Editorials, Health, Health

When it Comes to Minorities, Improving Men’s Health Improves the Health of the Whole Community

With the launch of President Obama’s “My Brother’s Keeper” initiative in 2014, many of the issues facing young African American men suddenly hit the front pages. However, there has been an unfortunate tendency to look at African American men’s health issues as narrowly affecting only that particular group. The reality is quite different. Health problems affecting African-American men may also have a profound impact on health outcomes for African-American women and children. Consequently, it is critical that healthcare professionals—and society as a whole—start paying more attention to minority men’s health.

Why it Matters

In 2010, U.S. Census Bureau reported that life expectancy at birth for white females was 81.3 years and for black females, 78 years. For males, however, life expectancy was 76.5 years for whites, 71.8 years for blacks. Those numbers vary greatly by region. In Fulton County Georgia, for example, which comprises most of the city of Atlanta where I life and work, the average African American male life expectancy remains below 65 years—too young to collect social security. According to the Fulton County Department of Health and Wellness, African American males constituted only 24% of the population but 42% of all premature deaths and 50% of all years of potential life lost.
Nine of the ten leading causes of death (as defined by CDC) affect men more than women. Eight of those ten affect African Americans more than whites. African American men as a group are at extraordinarily high risk of illness and death. That impacts the African-American community at many levels, and limits the overall potential for health in the African American community.

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Nutrition, Others, Prostate

Essential Cancer Prevention Tips for Men

Cancer. Just the name sparks fear in the hearts of men all around the world. Whether you’re talking about lung cancer, prostate cancer, stomach cancer, esophageal cancer, or any of the other numerous forms, cancer is frightening and too often deadly. However, it doesn’t have to get you. While genetic predisposition certainly plays a role in whether you develop cancer or not, there are numerous things that you can do to prevent it.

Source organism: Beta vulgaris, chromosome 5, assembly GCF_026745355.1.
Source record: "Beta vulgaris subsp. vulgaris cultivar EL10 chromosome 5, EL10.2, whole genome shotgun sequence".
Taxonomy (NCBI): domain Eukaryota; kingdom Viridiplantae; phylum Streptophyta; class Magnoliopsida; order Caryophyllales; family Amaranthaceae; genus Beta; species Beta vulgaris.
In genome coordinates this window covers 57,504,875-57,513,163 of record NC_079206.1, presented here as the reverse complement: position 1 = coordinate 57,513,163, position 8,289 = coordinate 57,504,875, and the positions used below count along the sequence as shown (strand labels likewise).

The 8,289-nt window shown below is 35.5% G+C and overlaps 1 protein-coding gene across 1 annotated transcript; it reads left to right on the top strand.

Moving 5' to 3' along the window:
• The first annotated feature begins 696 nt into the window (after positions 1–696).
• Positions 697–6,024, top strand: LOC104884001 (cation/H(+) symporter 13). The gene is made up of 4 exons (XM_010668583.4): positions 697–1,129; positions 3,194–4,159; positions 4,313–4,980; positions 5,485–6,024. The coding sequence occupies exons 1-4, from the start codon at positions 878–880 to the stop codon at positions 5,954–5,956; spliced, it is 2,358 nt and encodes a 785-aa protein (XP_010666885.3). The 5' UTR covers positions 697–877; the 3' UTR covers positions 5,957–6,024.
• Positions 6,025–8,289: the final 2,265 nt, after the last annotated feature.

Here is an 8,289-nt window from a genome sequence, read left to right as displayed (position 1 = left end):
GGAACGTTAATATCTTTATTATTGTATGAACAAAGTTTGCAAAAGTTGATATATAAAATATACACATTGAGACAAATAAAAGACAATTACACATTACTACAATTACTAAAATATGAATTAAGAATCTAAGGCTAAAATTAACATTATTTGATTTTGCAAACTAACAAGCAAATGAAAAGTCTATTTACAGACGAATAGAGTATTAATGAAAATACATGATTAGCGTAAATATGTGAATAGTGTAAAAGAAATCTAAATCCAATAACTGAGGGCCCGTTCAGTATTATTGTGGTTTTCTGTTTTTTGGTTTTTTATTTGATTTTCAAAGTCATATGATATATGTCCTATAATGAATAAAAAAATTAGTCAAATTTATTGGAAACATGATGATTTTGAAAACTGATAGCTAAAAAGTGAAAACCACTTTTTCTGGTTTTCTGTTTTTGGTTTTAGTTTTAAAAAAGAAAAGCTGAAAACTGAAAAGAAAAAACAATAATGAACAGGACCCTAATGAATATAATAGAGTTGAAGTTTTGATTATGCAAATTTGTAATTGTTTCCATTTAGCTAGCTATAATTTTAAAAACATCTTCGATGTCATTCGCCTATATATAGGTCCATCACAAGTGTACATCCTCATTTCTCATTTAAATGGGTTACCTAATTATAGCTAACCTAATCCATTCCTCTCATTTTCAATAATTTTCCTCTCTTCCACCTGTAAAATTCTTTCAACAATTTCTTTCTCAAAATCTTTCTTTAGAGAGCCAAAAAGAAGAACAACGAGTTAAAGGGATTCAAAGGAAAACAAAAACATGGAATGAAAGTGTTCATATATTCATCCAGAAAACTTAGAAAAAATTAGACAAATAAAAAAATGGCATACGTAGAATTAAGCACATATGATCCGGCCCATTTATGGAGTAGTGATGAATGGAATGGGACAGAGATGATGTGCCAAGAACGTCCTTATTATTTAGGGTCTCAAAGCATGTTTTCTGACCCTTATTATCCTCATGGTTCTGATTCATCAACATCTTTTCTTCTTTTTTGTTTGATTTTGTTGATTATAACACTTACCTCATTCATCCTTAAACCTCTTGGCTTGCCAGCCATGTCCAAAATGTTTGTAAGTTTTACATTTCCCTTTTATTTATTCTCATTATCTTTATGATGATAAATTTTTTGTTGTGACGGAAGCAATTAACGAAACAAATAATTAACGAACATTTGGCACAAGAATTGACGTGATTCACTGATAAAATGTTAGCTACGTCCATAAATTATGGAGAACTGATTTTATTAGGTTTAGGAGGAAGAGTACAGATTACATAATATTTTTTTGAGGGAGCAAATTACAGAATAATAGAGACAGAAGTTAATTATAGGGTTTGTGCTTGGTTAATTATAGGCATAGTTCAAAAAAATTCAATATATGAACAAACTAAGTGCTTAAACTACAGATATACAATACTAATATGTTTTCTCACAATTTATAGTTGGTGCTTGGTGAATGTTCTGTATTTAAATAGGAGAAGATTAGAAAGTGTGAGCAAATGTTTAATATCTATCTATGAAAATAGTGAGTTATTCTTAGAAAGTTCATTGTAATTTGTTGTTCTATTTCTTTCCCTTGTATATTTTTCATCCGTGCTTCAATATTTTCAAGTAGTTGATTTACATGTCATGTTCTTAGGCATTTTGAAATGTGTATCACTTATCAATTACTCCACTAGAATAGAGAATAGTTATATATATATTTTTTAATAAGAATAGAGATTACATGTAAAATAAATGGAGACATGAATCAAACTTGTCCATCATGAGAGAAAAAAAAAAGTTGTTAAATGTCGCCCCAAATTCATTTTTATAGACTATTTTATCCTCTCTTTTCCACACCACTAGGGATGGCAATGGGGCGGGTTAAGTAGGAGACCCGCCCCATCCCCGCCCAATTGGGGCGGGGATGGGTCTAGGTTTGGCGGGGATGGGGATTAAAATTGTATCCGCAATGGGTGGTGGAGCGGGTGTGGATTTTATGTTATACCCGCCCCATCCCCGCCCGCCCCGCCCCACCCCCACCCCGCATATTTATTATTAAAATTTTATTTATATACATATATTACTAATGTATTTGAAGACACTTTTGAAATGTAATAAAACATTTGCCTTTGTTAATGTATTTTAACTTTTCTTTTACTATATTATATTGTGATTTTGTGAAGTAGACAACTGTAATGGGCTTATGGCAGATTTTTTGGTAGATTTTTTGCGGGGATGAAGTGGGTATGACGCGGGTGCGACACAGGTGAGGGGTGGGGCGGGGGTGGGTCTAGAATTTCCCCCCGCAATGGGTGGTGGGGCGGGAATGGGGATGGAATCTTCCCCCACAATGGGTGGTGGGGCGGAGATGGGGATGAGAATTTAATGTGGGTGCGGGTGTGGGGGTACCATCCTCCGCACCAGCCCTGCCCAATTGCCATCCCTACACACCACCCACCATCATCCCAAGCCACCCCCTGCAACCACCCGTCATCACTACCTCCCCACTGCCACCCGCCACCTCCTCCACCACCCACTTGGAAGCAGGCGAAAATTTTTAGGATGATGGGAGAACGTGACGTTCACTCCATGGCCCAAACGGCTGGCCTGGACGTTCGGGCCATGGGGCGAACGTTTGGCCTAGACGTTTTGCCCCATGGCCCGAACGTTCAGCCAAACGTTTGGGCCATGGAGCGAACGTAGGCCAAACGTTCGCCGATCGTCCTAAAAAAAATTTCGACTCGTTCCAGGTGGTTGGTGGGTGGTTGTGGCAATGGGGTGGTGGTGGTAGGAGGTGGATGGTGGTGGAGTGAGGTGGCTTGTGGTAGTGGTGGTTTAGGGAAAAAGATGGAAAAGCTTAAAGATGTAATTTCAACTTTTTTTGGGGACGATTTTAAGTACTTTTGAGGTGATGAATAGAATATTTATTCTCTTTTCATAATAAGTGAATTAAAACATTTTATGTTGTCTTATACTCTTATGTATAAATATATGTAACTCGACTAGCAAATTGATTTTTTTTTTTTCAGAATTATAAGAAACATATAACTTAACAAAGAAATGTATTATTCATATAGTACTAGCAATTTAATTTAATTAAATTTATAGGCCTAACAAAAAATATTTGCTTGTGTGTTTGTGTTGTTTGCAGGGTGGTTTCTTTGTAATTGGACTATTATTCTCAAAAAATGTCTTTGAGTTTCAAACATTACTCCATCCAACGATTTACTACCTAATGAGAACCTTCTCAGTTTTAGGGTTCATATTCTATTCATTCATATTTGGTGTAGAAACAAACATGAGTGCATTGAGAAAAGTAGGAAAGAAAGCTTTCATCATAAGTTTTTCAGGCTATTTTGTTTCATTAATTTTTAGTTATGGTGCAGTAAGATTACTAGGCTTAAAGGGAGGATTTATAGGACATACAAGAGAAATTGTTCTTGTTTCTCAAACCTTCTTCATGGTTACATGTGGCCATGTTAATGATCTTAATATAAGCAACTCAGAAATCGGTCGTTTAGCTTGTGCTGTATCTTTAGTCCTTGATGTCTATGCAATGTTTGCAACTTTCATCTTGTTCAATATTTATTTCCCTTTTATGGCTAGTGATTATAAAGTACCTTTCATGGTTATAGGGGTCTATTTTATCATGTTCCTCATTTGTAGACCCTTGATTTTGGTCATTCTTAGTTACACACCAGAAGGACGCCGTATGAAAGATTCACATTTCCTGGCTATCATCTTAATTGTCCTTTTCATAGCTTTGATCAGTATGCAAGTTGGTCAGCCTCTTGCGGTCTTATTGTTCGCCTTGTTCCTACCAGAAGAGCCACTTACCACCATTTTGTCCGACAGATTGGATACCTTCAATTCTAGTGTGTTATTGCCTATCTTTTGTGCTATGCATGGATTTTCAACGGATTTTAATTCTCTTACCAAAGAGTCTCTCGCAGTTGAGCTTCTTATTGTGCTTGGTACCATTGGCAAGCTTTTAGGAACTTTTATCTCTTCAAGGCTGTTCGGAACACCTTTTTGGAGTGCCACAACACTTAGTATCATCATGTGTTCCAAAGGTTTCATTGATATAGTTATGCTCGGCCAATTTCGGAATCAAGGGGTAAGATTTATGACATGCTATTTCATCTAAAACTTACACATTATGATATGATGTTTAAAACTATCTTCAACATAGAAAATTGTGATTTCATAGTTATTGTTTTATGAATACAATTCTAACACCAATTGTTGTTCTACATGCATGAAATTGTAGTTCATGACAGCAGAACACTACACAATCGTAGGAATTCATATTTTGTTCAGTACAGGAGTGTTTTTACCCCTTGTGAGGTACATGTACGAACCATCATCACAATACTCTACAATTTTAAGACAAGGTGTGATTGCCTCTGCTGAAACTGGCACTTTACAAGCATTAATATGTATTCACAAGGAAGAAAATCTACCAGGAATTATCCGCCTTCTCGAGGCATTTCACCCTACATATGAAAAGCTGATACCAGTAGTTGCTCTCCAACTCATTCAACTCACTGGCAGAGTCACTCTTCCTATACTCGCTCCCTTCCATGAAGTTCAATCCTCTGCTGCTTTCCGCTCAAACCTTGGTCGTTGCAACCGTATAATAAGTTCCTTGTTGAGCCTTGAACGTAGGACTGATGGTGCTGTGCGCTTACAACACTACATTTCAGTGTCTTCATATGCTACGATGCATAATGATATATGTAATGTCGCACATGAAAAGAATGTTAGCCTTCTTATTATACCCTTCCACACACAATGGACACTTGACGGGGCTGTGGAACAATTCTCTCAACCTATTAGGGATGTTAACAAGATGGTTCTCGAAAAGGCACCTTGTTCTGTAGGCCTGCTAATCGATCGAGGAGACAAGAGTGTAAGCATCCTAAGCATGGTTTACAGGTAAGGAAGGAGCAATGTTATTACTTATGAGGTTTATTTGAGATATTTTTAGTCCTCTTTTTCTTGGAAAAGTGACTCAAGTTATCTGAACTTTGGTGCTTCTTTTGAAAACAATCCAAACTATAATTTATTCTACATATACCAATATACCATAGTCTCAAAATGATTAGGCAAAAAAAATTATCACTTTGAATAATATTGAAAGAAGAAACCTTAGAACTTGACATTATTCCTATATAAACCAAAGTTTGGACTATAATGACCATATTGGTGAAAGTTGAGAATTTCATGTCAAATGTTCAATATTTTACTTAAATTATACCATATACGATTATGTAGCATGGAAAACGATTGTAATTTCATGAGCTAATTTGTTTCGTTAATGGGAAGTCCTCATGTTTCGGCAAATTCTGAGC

1. Stop Using Tobacco

If there is one absolutely must-do step you can take to prevent cancer, it’s kicking tobacco out of your life. Tobacco in any form (including cigarettes, cigars, pipes and chewing tobacco) is a cancer causing substance. Lung, throat, and mouth cancer are just for starters. If you can’t quit smoking, consider switching to an electronic cigarette or other smoking substitute (although be aware: e-cigs have plenty of health risks too). It’s not the nicotine that will kill you. It’s the tobacco.

  1. Take Steps to Prevent Cancer-Contributing Infections

Cancer doesn’t come only from radiation and smoking. In fact, a number of infections can actually contribute to the likelihood that you’ll develop cancer. HIV, hepatitis, and HPV are just three of the viruses that may increase your chances of also developing cancer.

  1. Watch What You Eat

What you eat is important for energy, health, and weight considerations, but it’s also important for cancer prevention. A number of foods can make you more susceptible to cancer, including grilled meats, red meat, and salty foods. By extension, anything that adds pounds to your frame could also be considered a cancer encourager, since being obese also increases your cancer risk.  If you’re overweight or obese, take steps to shed those pounds now.

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Substance Abuse